The Financial District and Seaport Climate Resilience Plan will complete this comprehensive flood defense strategy by providing protection along the one-mile stretch of waterfront between the Brooklyn Bridge and the Battery. The plan features a multilevel waterfront that extends into the East River and will provide protection against both sea level rise and severe storms. This plan reflects a shared City-community vision to protect the area from climate change, while providing new universally accessible public open spaces, resilient ferry terminals and piers, and space for habitat restoration. When implemented, the Financial District and Seaport Climate Resilience Plan is expected to prevent $11 billion in economic losses to the city and region.
The Gowanus neighborhood has historically been best known for the toxic sludge-filled canal that runs through its center. Sandwiched between three quintessential brownstone neighborhoods–Park Slope and Carroll Gardens/Cobble Hill–this 82-block swath of Brooklyn has until recently been home to a gritty mix of industrial uses, with a dash of off-beat bars and barbeque joints. After a decade-long zoning overhaul that came into effect in 2022, Gowanus is now in the middle of a dramatic transformation. A vibrant mixed-use neighborhood is emerging that eventually will include over 8,200 new apartments, including 3,000 affordable units, 500,000 square feet of commercial and maker space, and a verdant esplanade that lines both sides of a cleaned-up canal.
This walking tour will include several mixed-use, mixed-income multifamily projects in various stages of completion; a world-class anchor arts facility; an exemplar piece of green infrastructure; and the emerging public realm that ties it all together. The tour will be enriched with informal presentations by the planners, policymakers, developers, and designers who are making it all happen.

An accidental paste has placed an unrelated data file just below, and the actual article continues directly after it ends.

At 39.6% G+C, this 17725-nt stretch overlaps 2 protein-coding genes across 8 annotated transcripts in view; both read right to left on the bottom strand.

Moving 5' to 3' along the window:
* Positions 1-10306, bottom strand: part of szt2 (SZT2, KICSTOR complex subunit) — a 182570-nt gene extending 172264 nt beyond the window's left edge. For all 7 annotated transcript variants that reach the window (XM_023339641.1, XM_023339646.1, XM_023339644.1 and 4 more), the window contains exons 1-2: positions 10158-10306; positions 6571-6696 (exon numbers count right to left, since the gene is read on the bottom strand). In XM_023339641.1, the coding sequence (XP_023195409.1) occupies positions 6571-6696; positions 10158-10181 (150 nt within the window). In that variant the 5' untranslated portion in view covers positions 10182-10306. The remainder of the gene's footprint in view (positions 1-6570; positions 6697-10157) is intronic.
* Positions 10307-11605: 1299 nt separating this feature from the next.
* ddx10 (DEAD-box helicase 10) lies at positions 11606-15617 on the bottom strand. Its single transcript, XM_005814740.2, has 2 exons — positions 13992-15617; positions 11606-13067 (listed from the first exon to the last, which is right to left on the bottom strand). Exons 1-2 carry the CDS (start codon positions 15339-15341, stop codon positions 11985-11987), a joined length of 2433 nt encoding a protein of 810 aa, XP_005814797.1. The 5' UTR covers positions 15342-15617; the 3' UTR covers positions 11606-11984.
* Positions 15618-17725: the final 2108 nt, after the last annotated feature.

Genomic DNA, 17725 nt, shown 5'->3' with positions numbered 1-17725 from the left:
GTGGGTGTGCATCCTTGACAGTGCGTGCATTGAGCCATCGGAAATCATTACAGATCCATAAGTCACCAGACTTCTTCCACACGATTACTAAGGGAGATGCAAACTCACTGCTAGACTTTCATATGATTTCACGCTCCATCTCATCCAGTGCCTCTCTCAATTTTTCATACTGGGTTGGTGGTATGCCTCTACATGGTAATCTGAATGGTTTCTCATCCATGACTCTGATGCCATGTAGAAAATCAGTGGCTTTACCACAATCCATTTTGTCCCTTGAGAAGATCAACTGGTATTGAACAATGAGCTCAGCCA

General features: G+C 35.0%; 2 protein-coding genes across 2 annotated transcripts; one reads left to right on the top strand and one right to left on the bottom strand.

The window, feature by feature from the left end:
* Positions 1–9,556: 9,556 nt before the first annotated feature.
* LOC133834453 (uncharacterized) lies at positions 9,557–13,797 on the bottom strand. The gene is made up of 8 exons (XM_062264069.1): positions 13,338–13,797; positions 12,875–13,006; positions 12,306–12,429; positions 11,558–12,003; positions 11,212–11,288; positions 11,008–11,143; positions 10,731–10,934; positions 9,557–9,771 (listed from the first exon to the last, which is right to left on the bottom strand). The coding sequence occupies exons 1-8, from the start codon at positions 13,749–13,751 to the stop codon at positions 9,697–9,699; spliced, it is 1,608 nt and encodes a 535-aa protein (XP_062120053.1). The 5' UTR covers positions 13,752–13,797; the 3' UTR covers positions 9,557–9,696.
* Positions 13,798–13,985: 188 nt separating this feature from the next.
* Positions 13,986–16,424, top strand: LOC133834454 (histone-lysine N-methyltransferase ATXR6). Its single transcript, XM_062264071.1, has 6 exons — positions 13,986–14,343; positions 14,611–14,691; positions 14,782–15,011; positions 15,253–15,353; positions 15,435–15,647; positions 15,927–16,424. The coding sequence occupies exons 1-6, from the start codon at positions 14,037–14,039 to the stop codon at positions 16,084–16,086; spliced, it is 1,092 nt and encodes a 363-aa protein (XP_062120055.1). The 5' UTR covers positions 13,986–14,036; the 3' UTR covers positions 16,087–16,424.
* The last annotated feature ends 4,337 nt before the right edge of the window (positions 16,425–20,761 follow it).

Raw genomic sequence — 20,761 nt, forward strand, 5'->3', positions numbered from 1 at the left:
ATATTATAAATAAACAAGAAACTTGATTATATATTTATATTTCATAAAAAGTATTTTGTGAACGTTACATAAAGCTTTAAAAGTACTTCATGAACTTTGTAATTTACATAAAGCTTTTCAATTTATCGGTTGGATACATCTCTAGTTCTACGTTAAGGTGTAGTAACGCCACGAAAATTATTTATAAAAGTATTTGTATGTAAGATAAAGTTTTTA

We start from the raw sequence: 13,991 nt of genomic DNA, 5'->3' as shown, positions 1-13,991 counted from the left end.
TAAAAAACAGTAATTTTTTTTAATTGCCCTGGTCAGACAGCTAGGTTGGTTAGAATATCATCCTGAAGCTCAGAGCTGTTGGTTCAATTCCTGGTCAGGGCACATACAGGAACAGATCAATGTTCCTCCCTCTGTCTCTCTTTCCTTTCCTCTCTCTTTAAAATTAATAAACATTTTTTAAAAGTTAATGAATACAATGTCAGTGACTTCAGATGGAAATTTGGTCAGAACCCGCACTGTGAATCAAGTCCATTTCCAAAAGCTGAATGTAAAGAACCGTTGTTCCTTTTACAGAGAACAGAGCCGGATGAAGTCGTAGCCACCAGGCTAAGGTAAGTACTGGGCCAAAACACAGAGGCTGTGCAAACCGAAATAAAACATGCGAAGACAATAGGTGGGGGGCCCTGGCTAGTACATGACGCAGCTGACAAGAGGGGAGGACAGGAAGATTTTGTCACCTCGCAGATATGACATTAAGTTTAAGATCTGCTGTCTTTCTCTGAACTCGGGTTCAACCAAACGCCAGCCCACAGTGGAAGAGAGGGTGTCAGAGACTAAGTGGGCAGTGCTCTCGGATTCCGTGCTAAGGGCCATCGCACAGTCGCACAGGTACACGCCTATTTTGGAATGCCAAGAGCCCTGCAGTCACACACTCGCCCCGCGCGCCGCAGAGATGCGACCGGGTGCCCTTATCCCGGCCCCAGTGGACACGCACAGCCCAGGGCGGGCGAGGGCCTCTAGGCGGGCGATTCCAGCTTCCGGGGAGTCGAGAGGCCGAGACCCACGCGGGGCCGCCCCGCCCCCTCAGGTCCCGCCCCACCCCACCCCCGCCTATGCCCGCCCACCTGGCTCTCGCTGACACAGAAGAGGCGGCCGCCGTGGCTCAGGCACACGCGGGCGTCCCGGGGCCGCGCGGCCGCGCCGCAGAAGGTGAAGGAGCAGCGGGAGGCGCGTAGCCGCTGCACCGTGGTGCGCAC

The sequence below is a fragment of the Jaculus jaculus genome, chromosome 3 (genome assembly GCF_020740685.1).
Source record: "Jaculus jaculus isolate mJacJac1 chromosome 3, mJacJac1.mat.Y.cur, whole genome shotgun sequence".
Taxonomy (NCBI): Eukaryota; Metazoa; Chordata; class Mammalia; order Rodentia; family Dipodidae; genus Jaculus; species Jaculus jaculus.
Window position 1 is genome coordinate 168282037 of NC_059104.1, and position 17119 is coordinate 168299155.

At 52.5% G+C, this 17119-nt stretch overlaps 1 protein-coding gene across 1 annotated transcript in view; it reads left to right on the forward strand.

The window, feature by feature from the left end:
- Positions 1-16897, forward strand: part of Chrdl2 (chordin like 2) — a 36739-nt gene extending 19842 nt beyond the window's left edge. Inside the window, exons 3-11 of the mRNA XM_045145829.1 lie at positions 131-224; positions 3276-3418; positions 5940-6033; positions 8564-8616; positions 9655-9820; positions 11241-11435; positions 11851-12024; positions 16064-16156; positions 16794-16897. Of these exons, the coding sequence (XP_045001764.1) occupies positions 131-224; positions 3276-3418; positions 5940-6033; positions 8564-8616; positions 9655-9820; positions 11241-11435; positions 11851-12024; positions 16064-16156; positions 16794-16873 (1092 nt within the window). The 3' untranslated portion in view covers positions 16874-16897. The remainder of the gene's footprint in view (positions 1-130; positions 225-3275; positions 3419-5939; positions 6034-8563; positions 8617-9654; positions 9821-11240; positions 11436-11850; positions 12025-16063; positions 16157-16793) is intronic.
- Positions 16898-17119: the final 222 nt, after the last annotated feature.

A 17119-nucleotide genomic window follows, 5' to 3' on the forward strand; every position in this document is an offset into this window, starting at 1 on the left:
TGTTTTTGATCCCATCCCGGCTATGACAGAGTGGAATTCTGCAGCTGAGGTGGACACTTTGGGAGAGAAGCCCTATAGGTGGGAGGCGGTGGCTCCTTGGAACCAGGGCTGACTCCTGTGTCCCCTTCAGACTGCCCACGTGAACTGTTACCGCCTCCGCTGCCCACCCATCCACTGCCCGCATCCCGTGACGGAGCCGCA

Visit groundbreaking resilience-focused projects in Rockaway, Queens. The Arverne East project is a master-planned development transforming a 116-acre oceanfront site, composed of a 35-acre publicly accessible nature preserve, mixed-income housing of various tenure, diverse neighborhood retail, parking, and infrastructure. This project also includes a boutique hotel, recreation spaces, an urban farm, and both short- and long-term uses to encourage economic development, cultural programs, and community health and wellness. Arverne East will also include a district geothermal ambient loop, which will tie into individual building systems for increased efficiency and reduced consumption in heating, cooling, and domestic hot water.
Beach Green Dunes II is a model for resilient, green, affordable housing development, delivering 127 affordable homes to one of the city’s most vulnerable neighborhoods. Like Arvene East, this building’s design and construction uses Passive House principles, a cutting-edge sustainable building method, to increase the building’s energy efficiency. Beach Green Dunes II is a perfect example for how cities and developers can build cutting-edge sustainable design to deliver affordable housing in communities grappling with severe storms, tidal flooding, and rising sea levels.
Beach Green Dunes III is currently vacant land owned by the city of New York and is being developed by L+M Development Partners in conjunction with Triangle Equities and The Bluestone Organization. This project will contain residential space, commercial/retail space, and community facility space, as well as an open space transit plaza. Beach Green Dunes III will also be a Passive House–certified building and participate in the city’s Housing Development Corporation’s and Department of Housing Preservation & Development’s Extremely Low and Low Income (ELLA) housing program.